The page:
Power meltdown: putting Australia’s energy transition back on track

Sep 6, 2023
Electricity wall socket and power cord in the dollar sign.

We know Australia’s got a problem when a cautious, technical, energy market operator says: “Imminent and urgent investment is needed, or the reliability of the NEM [National Electricity Market] will be at risk.” More broadly, Australia’s energy transition is at risk. But the federal government has the challenge and the opportunity to get things back on track.

The above words are the central message from the Australian Energy Market Operator’s 2023 10-year reliability outlook. Even more dramatic, and treated as such by the media, was the report’s forecast that Victoria and South Australia would, this coming summer, face reliability risks higher than the relevant reliability standard.

It’s quite likely the grid will withstand this summer if maintenance is done to keep the old coal clunkers running and the gas peaking plants are ready for times of highest demand. The NEM also has a reserve mechanism – big energy users can be paid to reduce their electricity consumption during peak demand periods on the hottest days.

If the AEMO report wasn’t enough, it was released at a time when the government’s targets for power bill cuts, emissions reduction, and renewables growth are all looking very difficult to deliver.

At the centre of the government’s challenge is a witches’ brew of bad fortune, questionable analysis, and commitments made without compelling delivery plans.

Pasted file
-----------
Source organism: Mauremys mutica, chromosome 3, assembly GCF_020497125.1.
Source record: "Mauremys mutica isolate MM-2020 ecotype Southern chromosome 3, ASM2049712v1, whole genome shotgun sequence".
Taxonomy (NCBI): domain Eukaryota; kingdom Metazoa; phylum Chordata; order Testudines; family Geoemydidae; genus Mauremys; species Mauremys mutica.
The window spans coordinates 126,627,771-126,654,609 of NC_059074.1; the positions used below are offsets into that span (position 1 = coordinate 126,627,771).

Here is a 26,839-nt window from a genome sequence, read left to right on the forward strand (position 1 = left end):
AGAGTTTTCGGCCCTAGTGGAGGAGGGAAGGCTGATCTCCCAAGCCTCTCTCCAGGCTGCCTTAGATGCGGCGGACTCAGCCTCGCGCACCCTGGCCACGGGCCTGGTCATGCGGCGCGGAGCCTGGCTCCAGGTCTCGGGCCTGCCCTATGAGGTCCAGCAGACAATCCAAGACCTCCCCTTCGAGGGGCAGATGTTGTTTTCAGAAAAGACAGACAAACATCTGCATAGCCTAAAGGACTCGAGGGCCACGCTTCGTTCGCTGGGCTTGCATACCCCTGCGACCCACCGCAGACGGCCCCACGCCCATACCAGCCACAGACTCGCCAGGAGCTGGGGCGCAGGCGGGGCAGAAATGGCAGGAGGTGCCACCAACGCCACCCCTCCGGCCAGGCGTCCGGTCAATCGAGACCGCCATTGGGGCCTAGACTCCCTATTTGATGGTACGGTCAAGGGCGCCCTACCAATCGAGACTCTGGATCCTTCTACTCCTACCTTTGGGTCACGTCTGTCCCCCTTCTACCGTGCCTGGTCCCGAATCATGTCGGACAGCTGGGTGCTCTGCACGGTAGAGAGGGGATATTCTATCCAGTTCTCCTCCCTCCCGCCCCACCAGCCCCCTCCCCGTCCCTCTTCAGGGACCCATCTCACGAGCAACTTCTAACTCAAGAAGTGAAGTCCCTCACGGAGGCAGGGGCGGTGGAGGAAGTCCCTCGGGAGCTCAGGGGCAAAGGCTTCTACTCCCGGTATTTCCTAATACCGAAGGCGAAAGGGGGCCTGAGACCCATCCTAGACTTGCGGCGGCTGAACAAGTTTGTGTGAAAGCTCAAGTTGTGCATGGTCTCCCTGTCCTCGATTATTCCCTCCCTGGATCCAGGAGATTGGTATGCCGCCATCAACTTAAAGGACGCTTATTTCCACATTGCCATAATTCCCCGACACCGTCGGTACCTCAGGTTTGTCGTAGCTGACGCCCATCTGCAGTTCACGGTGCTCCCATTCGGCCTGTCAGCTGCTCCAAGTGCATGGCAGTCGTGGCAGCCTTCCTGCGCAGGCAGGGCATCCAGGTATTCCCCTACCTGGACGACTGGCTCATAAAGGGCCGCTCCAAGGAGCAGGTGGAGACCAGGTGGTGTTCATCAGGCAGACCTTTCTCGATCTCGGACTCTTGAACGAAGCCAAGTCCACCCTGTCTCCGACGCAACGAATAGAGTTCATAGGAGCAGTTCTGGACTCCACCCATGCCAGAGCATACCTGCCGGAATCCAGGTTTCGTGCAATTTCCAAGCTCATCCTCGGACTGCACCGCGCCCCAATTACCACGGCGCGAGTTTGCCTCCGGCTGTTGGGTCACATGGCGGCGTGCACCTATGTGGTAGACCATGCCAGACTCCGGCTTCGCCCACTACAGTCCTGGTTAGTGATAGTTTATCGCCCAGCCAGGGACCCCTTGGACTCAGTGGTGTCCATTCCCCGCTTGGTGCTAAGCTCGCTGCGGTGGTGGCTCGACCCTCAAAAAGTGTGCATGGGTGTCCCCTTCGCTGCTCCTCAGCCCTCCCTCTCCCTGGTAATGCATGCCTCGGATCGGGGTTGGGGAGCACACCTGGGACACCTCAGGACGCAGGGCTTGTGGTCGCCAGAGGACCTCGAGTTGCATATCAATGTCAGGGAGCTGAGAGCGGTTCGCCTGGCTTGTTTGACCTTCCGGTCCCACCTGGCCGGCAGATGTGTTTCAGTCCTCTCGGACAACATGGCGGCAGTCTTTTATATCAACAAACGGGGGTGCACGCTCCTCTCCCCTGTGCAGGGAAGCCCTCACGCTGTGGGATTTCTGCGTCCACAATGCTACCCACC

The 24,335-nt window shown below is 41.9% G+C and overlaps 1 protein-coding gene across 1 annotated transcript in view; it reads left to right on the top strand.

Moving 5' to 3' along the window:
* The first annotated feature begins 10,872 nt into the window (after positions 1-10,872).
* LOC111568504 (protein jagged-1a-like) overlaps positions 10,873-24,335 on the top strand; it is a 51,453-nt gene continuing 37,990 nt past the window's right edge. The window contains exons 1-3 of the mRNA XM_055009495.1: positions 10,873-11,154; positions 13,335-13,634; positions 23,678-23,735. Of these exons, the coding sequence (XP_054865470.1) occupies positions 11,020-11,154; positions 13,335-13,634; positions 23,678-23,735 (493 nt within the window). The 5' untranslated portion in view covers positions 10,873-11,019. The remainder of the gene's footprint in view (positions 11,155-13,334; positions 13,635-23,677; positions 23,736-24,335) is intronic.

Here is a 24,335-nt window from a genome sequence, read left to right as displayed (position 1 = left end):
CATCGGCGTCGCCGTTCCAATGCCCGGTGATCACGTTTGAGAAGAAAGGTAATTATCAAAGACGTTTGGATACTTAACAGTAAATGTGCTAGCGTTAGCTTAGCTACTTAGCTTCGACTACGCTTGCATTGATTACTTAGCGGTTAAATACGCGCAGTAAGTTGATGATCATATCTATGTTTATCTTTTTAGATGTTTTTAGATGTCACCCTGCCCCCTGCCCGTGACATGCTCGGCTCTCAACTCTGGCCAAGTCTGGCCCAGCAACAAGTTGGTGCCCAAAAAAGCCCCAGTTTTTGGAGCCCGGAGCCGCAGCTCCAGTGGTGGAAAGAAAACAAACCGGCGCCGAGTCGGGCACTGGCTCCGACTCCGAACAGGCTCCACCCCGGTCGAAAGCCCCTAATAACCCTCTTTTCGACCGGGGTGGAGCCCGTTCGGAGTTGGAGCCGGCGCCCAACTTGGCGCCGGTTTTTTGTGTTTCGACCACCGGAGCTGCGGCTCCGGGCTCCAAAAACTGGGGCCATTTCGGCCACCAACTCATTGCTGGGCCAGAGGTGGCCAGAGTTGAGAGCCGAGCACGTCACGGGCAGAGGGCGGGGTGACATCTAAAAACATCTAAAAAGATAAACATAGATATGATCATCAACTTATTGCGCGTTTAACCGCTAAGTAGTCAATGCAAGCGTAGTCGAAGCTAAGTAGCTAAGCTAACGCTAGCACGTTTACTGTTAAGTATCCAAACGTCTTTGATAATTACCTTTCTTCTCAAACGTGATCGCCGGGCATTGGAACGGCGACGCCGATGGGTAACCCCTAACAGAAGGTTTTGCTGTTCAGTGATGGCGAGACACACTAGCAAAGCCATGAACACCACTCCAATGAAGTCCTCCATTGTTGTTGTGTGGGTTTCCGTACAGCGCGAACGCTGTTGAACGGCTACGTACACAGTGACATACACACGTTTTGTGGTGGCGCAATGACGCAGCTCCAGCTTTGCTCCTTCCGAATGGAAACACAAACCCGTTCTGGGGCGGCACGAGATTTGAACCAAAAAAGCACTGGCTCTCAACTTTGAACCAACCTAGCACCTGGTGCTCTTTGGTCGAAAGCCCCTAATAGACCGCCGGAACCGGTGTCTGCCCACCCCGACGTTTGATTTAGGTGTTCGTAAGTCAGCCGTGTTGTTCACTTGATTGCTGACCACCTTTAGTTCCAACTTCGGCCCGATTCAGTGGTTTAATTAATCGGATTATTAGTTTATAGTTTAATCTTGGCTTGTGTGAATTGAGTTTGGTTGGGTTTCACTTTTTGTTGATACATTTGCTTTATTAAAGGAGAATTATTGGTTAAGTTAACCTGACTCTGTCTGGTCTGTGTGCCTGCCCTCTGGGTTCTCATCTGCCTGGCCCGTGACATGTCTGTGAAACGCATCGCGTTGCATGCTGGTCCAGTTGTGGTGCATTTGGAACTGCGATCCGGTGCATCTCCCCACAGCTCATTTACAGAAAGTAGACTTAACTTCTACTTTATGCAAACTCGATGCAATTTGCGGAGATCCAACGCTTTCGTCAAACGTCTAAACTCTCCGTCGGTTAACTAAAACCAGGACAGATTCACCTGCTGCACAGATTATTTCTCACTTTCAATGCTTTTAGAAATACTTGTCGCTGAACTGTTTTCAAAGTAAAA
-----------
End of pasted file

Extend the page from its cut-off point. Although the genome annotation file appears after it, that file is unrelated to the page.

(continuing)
Labor won the May 2022 federal election just as the reality of the impact of the Ukraine war and a looming tightening of international coal and gas markets was about to hit Australia’s energy sector. The new government weathered an unprecedented energy crisis and made the right political and economic calls to avoid energy shortages and reduce the potential price impacts on consumers. Those pressures have yet to fully abate.

The ongoing price pressure has thrown into doubt Labor’s pre-election promise to cut power bills “for homes by $275 a year by 2025, compared to today”. Since then, power prices have only gone up for most homes and businesses.

The pre-election price commitment was part of Labor’s plan that it forecast would reduce Australia’s greenhouse gas emissions by 43 per cent below the 2005 level by 2030. This target was subsequently legislated. The target was underpinned by intentions to increase renewables’ share of power generation to 82 per cent and to revise the Coalition’s Safeguard Mechanism, thereby reducing industrial emissions by about one-third, both by 2030.

Mid-way through the government’s first term, these targets look more than challenging. For example, renewables’ share mid-2023 has reached only 35 per cent. We can at least be optimistic that the government’s revisions to the Safeguard will stick.